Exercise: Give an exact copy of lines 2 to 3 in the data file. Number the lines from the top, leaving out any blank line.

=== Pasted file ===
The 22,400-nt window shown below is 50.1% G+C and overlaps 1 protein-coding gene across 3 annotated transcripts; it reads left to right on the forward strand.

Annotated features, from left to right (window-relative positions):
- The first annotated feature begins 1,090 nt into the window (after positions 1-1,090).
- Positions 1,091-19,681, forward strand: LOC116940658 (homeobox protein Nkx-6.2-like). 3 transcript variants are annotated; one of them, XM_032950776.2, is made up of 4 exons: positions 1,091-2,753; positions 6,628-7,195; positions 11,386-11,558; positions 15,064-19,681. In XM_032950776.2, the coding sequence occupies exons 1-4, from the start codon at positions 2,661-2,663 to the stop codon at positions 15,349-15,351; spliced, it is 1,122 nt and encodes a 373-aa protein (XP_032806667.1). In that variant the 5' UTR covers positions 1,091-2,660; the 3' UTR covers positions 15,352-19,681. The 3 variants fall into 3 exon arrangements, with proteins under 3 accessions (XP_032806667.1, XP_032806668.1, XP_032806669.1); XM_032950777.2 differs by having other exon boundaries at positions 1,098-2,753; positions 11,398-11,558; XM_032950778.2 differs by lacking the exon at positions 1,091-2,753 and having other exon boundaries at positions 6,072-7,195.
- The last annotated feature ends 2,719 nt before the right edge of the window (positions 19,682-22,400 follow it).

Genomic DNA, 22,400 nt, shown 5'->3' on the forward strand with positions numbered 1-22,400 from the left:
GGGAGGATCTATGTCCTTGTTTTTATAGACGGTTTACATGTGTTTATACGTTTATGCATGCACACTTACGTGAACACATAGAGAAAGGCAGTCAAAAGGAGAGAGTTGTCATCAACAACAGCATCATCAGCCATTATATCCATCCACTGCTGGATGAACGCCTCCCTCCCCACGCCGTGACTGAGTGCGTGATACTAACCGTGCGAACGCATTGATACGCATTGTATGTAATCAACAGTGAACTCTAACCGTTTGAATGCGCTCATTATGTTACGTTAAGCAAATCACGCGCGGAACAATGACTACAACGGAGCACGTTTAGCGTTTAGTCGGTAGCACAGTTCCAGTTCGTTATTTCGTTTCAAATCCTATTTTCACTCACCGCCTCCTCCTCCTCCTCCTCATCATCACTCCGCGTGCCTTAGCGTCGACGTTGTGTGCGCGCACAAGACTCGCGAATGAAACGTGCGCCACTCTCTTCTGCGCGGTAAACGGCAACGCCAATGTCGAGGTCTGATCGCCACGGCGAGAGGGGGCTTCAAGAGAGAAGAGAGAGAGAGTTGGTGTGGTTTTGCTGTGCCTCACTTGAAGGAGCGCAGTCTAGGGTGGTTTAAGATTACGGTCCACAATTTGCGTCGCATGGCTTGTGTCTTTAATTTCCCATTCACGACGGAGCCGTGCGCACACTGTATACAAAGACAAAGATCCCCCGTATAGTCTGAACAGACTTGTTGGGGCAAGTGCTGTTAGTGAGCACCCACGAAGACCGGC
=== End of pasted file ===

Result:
Annotated features, from left to right (window-relative positions):
- The first annotated feature begins 1,090 nt into the window (after positions 1-1,090).